Britain injects $91 billion fund to prop up virus-hit economy - GulfToday

Britain injects $91 billion fund to prop up virus-hit economy

Rishi Sunak

Rishi Sunak poses with the Budget Box as he leaves 11 Downing Street before presenting the government’s annual budget to Parliament in London on Wednesday. Agence France-Presse

Britain’s treasury chief on Wednesday announced an additional 65 billion pounds ($91 billion) of support for an economy ravaged by the coronavirus pandemic, extending job support programs and temporary tax cuts to help workers and businesses in his annual budget.

Rishi Sunak said his plans for the next fiscal year would “protect the jobs and livelihoods of the British people” through September as the government slowly lifts lockdown restrictions that have shut businesses across the UK.

While the pandemic has pushed public borrowing to levels not seen since World War II, Sunak said it is too soon to cut government spending. The British economy has shrunk by 10% over the past year and more than 700,000 people have lost their jobs. Projections released on Wednesday by the Office for Budge Responsibility show that the economy will still be 3% smaller five years from now than it would have otherwise been.

But Sunak said the government must start to get its finances in order so it doesn’t saddle future generations with unmanageable debt. To do so, he announced plans to increase the rate of corporation tax to 25% in 2023 from 19% and freeze personal income tax thresholds, increasing revenue as inflation boosts incomes.

“An important moment is upon us,” Sunak told the House of Commons. “A moment of challenge and of change. Of difficulties, yes, but of possibilities, too. This is a budget that meets that moment.”

Former International Monetary Fund chief economist Ken Rogoff compared the pandemic to a war and said the government should be looking at catastrophe relief.

“We are in the middle of a war and you should not be worrying excessively about the budget deficit and about debt,’’ he told the BBC about his advice to Sunak. “You can worry about that at the other side.’’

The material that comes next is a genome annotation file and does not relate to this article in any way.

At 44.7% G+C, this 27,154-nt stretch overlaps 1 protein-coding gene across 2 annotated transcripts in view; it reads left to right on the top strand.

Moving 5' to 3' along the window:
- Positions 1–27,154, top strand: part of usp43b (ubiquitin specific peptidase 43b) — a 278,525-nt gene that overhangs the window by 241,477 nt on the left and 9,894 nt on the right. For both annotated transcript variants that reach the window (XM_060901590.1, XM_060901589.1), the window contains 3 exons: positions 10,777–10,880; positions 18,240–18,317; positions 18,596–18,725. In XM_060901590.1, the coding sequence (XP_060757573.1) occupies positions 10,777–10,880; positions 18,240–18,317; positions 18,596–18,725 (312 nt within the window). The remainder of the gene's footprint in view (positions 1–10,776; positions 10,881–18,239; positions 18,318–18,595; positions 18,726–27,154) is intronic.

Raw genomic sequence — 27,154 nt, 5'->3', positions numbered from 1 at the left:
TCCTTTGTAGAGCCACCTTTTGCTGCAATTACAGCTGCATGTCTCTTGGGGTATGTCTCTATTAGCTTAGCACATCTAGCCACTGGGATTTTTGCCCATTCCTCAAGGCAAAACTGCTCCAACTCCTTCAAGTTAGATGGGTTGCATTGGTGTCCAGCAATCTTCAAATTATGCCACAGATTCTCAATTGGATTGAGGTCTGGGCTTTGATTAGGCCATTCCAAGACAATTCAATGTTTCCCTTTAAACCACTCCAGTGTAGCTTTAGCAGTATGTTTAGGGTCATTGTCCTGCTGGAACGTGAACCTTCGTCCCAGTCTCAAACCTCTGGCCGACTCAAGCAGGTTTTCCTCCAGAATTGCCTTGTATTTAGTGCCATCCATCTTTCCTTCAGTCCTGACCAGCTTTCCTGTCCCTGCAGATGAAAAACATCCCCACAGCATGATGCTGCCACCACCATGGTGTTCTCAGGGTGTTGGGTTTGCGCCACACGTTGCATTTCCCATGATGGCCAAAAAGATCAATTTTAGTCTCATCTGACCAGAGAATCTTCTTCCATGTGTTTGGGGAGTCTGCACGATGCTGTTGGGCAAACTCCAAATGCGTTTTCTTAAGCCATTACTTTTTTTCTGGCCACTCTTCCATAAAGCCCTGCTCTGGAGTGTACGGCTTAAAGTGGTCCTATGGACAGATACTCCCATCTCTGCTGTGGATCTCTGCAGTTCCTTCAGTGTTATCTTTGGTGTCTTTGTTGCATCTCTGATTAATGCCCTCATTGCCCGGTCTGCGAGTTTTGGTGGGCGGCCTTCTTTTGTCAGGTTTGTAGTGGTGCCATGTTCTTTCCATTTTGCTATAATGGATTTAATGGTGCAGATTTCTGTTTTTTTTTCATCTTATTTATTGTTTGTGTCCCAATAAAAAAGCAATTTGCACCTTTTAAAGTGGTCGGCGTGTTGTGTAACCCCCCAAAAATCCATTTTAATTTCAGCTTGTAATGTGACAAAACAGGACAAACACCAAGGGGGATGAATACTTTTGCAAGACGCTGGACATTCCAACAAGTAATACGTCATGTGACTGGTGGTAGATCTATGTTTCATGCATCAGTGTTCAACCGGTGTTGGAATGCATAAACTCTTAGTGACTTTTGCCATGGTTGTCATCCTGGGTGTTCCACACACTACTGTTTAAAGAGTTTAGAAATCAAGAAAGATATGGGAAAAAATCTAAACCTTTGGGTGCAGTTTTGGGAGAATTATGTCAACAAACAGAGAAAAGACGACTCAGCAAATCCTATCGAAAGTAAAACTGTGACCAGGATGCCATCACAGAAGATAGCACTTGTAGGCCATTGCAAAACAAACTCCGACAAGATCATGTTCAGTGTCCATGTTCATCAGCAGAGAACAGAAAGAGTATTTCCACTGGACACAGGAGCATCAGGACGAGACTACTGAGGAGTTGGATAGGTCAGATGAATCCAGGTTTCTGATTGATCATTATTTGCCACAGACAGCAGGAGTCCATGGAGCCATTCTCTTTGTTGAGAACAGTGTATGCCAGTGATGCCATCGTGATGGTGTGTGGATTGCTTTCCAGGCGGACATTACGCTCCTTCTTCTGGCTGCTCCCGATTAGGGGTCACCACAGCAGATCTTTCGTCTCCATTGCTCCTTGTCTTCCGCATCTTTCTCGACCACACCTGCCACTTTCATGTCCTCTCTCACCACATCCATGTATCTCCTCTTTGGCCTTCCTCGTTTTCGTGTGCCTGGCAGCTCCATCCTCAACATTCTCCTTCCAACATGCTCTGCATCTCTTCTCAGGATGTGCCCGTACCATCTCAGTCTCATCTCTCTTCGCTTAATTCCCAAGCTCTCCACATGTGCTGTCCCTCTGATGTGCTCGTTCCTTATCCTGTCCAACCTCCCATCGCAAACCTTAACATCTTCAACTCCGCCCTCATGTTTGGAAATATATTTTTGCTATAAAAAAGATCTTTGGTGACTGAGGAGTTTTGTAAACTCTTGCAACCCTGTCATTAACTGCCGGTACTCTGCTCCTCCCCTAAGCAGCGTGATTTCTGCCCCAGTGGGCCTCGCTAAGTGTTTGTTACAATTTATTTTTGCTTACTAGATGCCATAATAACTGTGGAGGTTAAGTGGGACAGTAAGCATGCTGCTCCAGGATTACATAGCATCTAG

Delivering an annual budget speech on Wednesday, Sunak said the economy will regain its pre-pandemic size in mid-2022, six months earlier than previously forecast, helped by Europe’s fastest vaccination programme.

But it will remain 3% smaller in five years’ time than it would have been without the health shock and extra support is needed now as the country remains under coronavirus restrictions, he said.

“First, we will continue doing whatever it takes to support the British people and businesses through this moment of crisis,” Sunak told parliament.

“Second, once we are on the way to recovery, we will need to begin fixing the public finances - and I want to be honest today about our plans to do that. And, third, in today’s Budget we begin the work of building our future economy.”

Among new support measures were a five-month extension of Britain’s huge jobs rescue plan and more help for the self-employed, the continuation of an emergency increase in welfare payments, and an extended VAT cut for the hospitality sector.

A business rates exemption for retail, hospitality and leisure businesses was extended until the end of June, by when Prime Minister Boris Johnson hopes he will have lifted most COVID-19 restrictions.

An existing tax break for home-buyers will also now run until June 30 and will then apply for cheaper homes until the end of September.

Sunak will borrow significantly more in the coming financial year than thought just a few months ago - 234 billion pounds, or 10.3% of gross domestic product, compared with a previous estimate of 164.2 billion pounds, or 7.4% of GDP.

British government bond prices fell sharply, with 10-year gilt yields rising more than 8 basis points. The Debt Management Office said it planned to sell 296 billion pounds of gilts over the coming year, well above the 247 billion pounds markets had expected in a Reuters poll.

To bring borrowing under control, Sunak announced future tax rises that will increase the tax burden to its highest level since the 1960s, rising from 34 to 35% of GDP by the middle of this decade.

“Chancellor Sunak confirmed earlier reports that the government will start introducing some fiscal austerity measures in an attempt to boost the UK fiscal outlook,” Valentin Marinov, head of G10 foreign exchange research at Credit Agricole, said.

“The UK is thus to become the first major economy to consider such measures.”

Britain has suffered the biggest COVID-19 death toll in Europe and its economy has been the worst hit among big rich countries, shrinking by 10% last year, its worst slump in three centuries.

Many companies are also under strain from Brexit after Britain left the European Union’s single market on Jan. 1, and the government faces the challenge of huge investment to meet its promise to create a net zero carbon economy by 2050.

Announcing forecasts by the Office for Budgetary Responsibility (OBR), Sunak said the economy was likely to grow 4% in 2021, slower than a forecast of 5.5% made in November, reflecting the current lockdown which began in January.

Looking further ahead, the OBR forecast GDP would grow by 7.3%, 1.7% and 1.6% in 2022, 2023 and 2024 respectively. In November, the OBR had forecast growth in those years of 6.6%, 2.3% and 1.7%.

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